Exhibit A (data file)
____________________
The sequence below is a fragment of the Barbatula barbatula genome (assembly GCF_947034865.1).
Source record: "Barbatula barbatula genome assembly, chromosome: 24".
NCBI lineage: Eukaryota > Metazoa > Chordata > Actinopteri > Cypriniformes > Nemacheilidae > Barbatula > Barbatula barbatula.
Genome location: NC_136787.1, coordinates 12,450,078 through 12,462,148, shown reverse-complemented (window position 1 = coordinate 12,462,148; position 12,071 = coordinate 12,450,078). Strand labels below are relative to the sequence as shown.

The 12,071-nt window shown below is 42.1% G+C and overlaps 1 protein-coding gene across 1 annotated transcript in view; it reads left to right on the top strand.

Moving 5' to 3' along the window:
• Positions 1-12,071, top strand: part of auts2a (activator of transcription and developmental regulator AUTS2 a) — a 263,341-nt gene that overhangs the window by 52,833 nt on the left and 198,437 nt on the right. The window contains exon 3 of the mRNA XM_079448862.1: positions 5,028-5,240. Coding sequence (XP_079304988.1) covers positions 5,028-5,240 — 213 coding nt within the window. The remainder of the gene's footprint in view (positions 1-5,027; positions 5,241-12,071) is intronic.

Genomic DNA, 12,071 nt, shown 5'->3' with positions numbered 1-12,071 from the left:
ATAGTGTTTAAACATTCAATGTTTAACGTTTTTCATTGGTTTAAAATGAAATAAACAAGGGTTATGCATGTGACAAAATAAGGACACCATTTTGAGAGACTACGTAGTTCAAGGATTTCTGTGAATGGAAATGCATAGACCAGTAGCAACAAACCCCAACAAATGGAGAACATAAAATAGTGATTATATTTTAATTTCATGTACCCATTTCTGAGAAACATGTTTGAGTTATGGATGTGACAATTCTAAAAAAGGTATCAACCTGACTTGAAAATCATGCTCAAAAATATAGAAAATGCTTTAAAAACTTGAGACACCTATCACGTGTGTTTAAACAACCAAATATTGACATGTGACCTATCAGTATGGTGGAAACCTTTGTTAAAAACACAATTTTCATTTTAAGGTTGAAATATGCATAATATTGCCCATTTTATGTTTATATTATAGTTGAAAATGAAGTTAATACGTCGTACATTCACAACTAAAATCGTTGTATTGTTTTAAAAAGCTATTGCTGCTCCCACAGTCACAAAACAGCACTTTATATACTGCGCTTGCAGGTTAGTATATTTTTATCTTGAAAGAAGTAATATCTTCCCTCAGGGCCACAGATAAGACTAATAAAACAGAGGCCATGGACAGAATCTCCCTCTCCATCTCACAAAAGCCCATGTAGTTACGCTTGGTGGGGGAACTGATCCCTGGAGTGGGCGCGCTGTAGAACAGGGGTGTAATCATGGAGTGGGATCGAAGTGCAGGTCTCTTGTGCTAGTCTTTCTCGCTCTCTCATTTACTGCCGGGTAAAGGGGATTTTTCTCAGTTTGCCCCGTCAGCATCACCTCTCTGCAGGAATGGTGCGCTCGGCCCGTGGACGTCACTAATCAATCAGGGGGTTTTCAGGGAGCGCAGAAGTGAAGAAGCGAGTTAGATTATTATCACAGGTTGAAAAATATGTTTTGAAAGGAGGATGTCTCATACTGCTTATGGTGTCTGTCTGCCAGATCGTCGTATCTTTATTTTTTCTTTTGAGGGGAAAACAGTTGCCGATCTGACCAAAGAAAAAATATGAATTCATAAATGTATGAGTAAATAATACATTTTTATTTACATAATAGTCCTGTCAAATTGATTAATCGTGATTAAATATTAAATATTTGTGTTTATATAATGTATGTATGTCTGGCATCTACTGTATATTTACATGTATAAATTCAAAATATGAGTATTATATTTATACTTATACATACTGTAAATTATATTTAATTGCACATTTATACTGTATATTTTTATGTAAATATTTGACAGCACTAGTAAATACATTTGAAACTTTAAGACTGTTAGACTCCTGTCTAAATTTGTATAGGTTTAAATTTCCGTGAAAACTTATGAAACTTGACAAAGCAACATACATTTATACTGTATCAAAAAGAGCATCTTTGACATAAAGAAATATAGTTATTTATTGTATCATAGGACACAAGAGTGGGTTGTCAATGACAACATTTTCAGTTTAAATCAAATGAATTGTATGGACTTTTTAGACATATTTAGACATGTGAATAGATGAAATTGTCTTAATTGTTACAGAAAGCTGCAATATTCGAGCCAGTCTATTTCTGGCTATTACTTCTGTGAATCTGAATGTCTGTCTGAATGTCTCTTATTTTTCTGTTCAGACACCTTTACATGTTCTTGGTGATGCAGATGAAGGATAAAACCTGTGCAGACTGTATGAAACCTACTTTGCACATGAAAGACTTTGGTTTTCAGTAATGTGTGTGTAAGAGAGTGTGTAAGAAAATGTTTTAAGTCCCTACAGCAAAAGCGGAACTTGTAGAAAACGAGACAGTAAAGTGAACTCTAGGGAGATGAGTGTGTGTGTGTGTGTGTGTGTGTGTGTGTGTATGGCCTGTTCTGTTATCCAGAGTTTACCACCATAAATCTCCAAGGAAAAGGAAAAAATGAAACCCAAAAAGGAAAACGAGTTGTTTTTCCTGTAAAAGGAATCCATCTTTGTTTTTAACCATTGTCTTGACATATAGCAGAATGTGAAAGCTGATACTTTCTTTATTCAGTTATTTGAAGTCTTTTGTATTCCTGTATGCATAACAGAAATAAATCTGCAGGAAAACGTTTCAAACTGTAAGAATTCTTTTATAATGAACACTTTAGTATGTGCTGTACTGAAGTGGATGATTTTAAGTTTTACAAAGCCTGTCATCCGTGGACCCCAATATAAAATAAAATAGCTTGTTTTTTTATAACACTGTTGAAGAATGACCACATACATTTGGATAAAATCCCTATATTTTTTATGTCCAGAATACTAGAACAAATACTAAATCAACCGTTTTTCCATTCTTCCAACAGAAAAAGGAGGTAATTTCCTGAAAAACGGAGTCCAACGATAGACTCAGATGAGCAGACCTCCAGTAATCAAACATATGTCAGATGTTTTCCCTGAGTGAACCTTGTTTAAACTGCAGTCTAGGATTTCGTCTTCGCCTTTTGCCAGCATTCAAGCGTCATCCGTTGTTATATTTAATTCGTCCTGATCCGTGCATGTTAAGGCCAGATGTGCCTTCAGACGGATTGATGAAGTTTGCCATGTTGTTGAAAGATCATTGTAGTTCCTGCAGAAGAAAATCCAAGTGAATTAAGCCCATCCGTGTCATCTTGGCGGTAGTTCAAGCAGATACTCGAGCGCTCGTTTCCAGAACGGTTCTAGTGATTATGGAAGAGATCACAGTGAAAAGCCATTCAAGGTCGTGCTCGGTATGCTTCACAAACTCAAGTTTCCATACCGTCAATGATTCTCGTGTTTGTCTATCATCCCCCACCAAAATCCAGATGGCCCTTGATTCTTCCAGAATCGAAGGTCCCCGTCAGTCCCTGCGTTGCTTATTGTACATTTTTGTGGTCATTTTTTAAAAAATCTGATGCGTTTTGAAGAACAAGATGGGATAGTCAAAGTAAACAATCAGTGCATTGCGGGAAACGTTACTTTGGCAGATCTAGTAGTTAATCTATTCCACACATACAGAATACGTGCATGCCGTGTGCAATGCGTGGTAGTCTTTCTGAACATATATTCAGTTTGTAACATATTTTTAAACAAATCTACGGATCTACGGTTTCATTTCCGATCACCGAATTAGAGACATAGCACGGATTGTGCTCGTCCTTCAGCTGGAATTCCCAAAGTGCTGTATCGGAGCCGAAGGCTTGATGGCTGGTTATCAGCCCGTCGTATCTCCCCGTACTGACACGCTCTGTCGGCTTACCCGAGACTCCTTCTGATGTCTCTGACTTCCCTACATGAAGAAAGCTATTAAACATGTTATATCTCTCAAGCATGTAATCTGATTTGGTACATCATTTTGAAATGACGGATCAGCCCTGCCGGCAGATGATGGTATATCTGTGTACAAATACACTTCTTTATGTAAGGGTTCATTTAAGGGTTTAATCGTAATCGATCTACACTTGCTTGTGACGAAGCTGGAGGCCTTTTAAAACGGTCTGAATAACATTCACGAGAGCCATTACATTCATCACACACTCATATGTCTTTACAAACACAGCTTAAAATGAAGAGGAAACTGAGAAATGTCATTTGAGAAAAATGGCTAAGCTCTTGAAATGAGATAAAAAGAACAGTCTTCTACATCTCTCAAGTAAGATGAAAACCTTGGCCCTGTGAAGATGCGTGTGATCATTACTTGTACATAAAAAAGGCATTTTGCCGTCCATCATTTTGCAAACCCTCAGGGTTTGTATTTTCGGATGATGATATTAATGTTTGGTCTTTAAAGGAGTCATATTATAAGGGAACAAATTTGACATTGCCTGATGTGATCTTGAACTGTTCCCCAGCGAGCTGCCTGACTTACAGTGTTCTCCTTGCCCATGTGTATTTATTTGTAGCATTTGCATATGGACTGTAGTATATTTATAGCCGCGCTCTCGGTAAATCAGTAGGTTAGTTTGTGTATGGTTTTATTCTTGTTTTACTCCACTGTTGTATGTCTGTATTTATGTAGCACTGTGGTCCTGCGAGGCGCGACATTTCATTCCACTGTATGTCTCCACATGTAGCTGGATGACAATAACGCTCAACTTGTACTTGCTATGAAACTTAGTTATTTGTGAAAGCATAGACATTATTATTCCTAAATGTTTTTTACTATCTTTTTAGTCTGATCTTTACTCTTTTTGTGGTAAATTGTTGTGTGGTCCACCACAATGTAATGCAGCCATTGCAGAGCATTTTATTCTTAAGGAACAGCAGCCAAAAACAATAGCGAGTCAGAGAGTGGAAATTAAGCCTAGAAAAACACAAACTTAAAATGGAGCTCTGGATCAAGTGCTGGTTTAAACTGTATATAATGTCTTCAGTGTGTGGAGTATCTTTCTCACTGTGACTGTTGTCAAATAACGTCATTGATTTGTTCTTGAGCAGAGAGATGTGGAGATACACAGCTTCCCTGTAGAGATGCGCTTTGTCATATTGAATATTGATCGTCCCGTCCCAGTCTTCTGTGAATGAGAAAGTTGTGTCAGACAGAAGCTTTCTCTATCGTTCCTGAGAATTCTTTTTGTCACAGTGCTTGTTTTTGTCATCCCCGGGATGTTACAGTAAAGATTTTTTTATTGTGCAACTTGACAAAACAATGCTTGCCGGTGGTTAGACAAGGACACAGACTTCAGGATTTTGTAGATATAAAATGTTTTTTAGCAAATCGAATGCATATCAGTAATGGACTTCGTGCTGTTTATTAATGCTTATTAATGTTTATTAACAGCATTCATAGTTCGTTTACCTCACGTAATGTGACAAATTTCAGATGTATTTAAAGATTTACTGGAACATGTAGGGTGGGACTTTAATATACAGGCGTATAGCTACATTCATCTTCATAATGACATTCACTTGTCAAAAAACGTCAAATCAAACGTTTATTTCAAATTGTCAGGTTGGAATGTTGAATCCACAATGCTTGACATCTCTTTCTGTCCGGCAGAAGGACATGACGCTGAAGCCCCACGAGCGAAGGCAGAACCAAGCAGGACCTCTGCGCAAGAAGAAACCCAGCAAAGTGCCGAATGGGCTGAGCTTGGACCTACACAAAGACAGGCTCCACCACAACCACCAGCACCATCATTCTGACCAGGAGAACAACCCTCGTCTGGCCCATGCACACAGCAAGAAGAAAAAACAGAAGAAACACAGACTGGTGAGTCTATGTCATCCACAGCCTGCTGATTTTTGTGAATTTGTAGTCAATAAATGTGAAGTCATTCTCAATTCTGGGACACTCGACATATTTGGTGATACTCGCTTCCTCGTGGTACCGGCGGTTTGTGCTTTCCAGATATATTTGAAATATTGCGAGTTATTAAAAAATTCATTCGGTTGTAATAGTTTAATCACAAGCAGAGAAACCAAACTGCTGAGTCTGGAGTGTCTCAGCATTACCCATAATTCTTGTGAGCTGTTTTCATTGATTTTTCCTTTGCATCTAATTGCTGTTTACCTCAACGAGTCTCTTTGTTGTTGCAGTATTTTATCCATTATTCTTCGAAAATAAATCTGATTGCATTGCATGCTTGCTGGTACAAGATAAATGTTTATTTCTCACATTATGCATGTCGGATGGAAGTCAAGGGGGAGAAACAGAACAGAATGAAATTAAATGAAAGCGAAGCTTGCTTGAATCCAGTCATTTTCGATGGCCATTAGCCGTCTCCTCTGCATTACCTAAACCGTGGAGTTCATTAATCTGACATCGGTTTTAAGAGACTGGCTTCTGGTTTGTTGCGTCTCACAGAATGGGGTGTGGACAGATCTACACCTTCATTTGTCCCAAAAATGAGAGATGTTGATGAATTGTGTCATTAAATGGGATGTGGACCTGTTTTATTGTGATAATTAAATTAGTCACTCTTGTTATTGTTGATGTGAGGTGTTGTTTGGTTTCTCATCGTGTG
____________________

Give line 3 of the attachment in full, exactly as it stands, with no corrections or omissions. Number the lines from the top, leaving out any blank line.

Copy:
NCBI lineage: Eukaryota > Metazoa > Chordata > Actinopteri > Cypriniformes > Nemacheilidae > Barbatula > Barbatula barbatula.